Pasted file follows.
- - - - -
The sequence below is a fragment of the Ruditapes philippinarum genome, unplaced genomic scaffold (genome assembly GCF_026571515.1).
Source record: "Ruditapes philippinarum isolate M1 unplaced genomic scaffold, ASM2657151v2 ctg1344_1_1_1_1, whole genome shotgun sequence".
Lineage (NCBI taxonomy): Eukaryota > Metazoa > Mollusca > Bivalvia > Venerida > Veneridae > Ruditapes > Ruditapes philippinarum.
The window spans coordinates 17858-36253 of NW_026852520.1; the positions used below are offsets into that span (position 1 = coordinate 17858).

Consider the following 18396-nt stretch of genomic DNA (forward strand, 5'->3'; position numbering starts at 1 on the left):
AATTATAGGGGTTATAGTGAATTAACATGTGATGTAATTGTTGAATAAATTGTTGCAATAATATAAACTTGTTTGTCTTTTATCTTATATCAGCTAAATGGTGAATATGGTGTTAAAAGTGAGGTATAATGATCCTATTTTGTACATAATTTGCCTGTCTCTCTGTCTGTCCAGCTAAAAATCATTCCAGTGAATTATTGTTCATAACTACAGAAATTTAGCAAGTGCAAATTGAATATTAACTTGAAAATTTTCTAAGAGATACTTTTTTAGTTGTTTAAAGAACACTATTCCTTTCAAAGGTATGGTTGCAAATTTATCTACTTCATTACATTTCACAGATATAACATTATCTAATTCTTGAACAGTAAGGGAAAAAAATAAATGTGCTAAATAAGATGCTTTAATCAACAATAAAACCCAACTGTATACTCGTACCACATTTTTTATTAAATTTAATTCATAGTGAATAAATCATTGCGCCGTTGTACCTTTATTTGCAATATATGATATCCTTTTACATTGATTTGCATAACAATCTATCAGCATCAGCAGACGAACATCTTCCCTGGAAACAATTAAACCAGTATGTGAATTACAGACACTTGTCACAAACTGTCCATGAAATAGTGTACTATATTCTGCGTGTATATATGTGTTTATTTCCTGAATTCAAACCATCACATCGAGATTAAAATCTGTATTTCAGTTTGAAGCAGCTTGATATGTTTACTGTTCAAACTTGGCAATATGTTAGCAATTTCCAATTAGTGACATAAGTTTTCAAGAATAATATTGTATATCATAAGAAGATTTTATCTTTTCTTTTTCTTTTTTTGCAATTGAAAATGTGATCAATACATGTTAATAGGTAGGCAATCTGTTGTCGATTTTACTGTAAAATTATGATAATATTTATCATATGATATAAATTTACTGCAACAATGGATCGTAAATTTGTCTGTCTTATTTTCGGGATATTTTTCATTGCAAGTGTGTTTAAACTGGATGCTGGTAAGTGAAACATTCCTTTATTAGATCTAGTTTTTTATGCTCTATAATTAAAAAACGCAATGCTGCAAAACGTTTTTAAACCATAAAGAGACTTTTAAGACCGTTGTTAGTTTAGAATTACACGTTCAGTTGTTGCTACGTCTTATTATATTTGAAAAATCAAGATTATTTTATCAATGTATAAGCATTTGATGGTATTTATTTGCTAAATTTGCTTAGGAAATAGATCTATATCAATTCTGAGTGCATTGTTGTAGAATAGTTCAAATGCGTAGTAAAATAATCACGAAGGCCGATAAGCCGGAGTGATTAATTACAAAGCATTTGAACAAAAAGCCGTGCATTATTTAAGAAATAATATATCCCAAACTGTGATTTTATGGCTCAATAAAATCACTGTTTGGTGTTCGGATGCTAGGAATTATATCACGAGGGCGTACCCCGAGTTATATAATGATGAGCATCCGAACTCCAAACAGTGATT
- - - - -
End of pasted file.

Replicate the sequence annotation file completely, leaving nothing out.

The sequence below is a fragment of the Ruditapes philippinarum genome, unplaced genomic scaffold (genome assembly GCF_026571515.1).
Source record: "Ruditapes philippinarum isolate M1 unplaced genomic scaffold, ASM2657151v2 ctg1344_1_1_1_1, whole genome shotgun sequence".
Lineage (NCBI taxonomy): Eukaryota > Metazoa > Mollusca > Bivalvia > Venerida > Veneridae > Ruditapes > Ruditapes philippinarum.
The window spans coordinates 17858-36253 of NW_026852520.1; the positions used below are offsets into that span (position 1 = coordinate 17858).

Consider the following 18396-nt stretch of genomic DNA (forward strand, 5'->3'; position numbering starts at 1 on the left):
AATTATAGGGGTTATAGTGAATTAACATGTGATGTAATTGTTGAATAAATTGTTGCAATAATATAAACTTGTTTGTCTTTTATCTTATATCAGCTAAATGGTGAATATGGTGTTAAAAGTGAGGTATAATGATCCTATTTTGTACATAATTTGCCTGTCTCTCTGTCTGTCCAGCTAAAAATCATTCCAGTGAATTATTGTTCATAACTACAGAAATTTAGCAAGTGCAAATTGAATATTAACTTGAAAATTTTCTAAGAGATACTTTTTTAGTTGTTTAAAGAACACTATTCCTTTCAAAGGTATGGTTGCAAATTTATCTACTTCATTACATTTCACAGATATAACATTATCTAATTCTTGAACAGTAAGGGAAAAAAATAAATGTGCTAAATAAGATGCTTTAATCAACAATAAAACCCAACTGTATACTCGTACCACATTTTTTATTAAATTTAATTCATAGTGAATAAATCATTGCGCCGTTGTACCTTTATTTGCAATATATGATATCCTTTTACATTGATTTGCATAACAATCTATCAGCATCAGCAGACGAACATCTTCCCTGGAAACAATTAAACCAGTATGTGAATTACAGACACTTGTCACAAACTGTCCATGAAATAGTGTACTATATTCTGCGTGTATATATGTGTTTATTTCCTGAATTCAAACCATCACATCGAGATTAAAATCTGTATTTCAGTTTGAAGCAGCTTGATATGTTTACTGTTCAAACTTGGCAATATGTTAGCAATTTCCAATTAGTGACATAAGTTTTCAAGAATAATATTGTATATCATAAGAAGATTTTATCTTTTCTTTTTCTTTTTTTGCAATTGAAAATGTGATCAATACATGTTAATAGGTAGGCAATCTGTTGTCGATTTTACTGTAAAATTATGATAATATTTATCATATGATATAAATTTACTGCAACAATGGATCGTAAATTTGTCTGTCTTATTTTCGGGATATTTTTCATTGCAAGTGTGTTTAAACTGGATGCTGGTAAGTGAAACATTCCTTTATTAGATCTAGTTTTTTATGCTCTATAATTAAAAAACGCAATGCTGCAAAACGTTTTTAAACCATAAAGAGACTTTTAAGACCGTTGTTAGTTTAGAATTACACGTTCAGTTGTTGCTACGTCTTATTATATTTGAAAAATCAAGATTATTTTATCAATGTATAAGCATTTGATGGTATTTATTTGCTAAATTTGCTTAGGAAATAGATCTATATCAATTCTGAGTGCATTGTTGTAGAATAGTTCAAATGCGTAGTAAAATAATCACGAAGGCCGATAAGCCGGAGTGATTAATTACAAAGCATTTGAACAAAAAGCCGTGCATTATTTAAGAAATAATATATCCCAAACTGTGATTTTATGGCTCAATAAAATCACTGTTTGGTGTTCGGATGCTAGGAATTATATCACGAGGGCGTACCCCGAGTTATATAATGATGAGCATCCGAACTCCAAACAGTGATT